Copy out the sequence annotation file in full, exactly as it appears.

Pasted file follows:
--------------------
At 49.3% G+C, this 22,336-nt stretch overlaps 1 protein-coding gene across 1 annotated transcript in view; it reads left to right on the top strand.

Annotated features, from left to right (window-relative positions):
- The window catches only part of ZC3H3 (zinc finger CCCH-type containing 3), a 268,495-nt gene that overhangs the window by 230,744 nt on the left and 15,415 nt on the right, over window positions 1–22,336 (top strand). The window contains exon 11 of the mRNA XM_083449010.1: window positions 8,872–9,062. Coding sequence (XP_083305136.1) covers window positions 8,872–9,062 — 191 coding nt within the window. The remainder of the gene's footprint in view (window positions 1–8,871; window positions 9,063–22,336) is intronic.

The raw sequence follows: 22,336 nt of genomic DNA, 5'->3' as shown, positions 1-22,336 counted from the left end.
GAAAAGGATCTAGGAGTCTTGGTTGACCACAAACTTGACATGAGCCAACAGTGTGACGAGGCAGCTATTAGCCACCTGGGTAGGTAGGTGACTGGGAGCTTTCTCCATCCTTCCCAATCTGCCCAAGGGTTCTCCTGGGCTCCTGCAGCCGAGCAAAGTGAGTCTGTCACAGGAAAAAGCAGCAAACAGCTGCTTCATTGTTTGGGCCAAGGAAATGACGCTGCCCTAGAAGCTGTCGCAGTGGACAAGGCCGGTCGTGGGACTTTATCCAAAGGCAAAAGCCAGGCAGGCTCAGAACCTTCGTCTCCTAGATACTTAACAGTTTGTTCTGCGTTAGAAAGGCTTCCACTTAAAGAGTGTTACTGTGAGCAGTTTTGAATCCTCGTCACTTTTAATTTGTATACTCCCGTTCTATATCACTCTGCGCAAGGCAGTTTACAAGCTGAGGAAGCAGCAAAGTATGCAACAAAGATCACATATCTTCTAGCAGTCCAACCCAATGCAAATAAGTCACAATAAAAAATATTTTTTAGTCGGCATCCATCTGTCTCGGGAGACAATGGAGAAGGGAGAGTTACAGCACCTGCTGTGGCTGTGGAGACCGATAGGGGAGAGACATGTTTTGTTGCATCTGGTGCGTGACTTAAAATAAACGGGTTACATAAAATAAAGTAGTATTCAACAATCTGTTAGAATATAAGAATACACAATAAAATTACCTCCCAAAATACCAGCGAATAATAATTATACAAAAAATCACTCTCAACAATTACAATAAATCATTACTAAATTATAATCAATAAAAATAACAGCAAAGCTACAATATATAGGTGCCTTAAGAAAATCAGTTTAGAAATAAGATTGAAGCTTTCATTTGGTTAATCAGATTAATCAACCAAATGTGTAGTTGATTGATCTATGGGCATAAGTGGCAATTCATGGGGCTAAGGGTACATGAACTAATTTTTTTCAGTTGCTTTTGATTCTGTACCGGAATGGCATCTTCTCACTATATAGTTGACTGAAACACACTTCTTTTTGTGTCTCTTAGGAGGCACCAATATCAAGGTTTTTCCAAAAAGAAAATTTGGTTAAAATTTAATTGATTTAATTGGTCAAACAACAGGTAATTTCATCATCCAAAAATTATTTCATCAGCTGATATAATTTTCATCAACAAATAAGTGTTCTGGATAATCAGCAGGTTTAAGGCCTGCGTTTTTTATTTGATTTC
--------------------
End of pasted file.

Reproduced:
At 49.3% G+C, this 22,336-nt stretch overlaps 1 protein-coding gene across 1 annotated transcript in view; it reads left to right on the top strand.

Annotated features, from left to right (window-relative positions):
- The window catches only part of ZC3H3 (zinc finger CCCH-type containing 3), a 268,495-nt gene that overhangs the window by 230,744 nt on the left and 15,415 nt on the right, over window positions 1–22,336 (top strand). The window contains exon 11 of the mRNA XM_083449010.1: window positions 8,872–9,062. Coding sequence (XP_083305136.1) covers window positions 8,872–9,062 — 191 coding nt within the window. The remainder of the gene's footprint in view (window positions 1–8,871; window positions 9,063–22,336) is intronic.

The raw sequence follows: 22,336 nt of genomic DNA, 5'->3' as shown, positions 1-22,336 counted from the left end.
GAAAAGGATCTAGGAGTCTTGGTTGACCACAAACTTGACATGAGCCAACAGTGTGACGAGGCAGCTATTAGCCACCTGGGTAGGTAGGTGACTGGGAGCTTTCTCCATCCTTCCCAATCTGCCCAAGGGTTCTCCTGGGCTCCTGCAGCCGAGCAAAGTGAGTCTGTCACAGGAAAAAGCAGCAAACAGCTGCTTCATTGTTTGGGCCAAGGAAATGACGCTGCCCTAGAAGCTGTCGCAGTGGACAAGGCCGGTCGTGGGACTTTATCCAAAGGCAAAAGCCAGGCAGGCTCAGAACCTTCGTCTCCTAGATACTTAACAGTTTGTTCTGCGTTAGAAAGGCTTCCACTTAAAGAGTGTTACTGTGAGCAGTTTTGAATCCTCGTCACTTTTAATTTGTATACTCCCGTTCTATATCACTCTGCGCAAGGCAGTTTACAAGCTGAGGAAGCAGCAAAGTATGCAACAAAGATCACATATCTTCTAGCAGTCCAACCCAATGCAAATAAGTCACAATAAAAAATATTTTTTAGTCGGCATCCATCTGTCTCGGGAGACAATGGAGAAGGGAGAGTTACAGCACCTGCTGTGGCTGTGGAGACCGATAGGGGAGAGACATGTTTTGTTGCATCTGGTGCGTGACTTAAAATAAACGGGTTACATAAAATAAAGTAGTATTCAACAATCTGTTAGAATATAAGAATACACAATAAAATTACCTCCCAAAATACCAGCGAATAATAATTATACAAAAAATCACTCTCAACAATTACAATAAATCATTACTAAATTATAATCAATAAAAATAACAGCAAAGCTACAATATATAGGTGCCTTAAGAAAATCAGTTTAGAAATAAGATTGAAGCTTTCATTTGGTTAATCAGATTAATCAACCAAATGTGTAGTTGATTGATCTATGGGCATAAGTGGCAATTCATGGGGCTAAGGGTACATGAACTAATTTTTTTCAGTTGCTTTTGATTCTGTACCGGAATGGCATCTTCTCACTATATAGTTGACTGAAACACACTTCTTTTTGTGTCTCTTAGGAGGCACCAATATCAAGGTTTTTCCAAAAAGAAAATTTGGTTAAAATTTAATTGATTTAATTGGTCAAACAACAGGTAATTTCATCATCCAAAAATTATTTCATCAGCTGATATAATTTTCATCAACAAATAAGTGTTCTGGATAATCAGCAGGTTTAAGGCCTGCGTTTTTTATTTGATTTC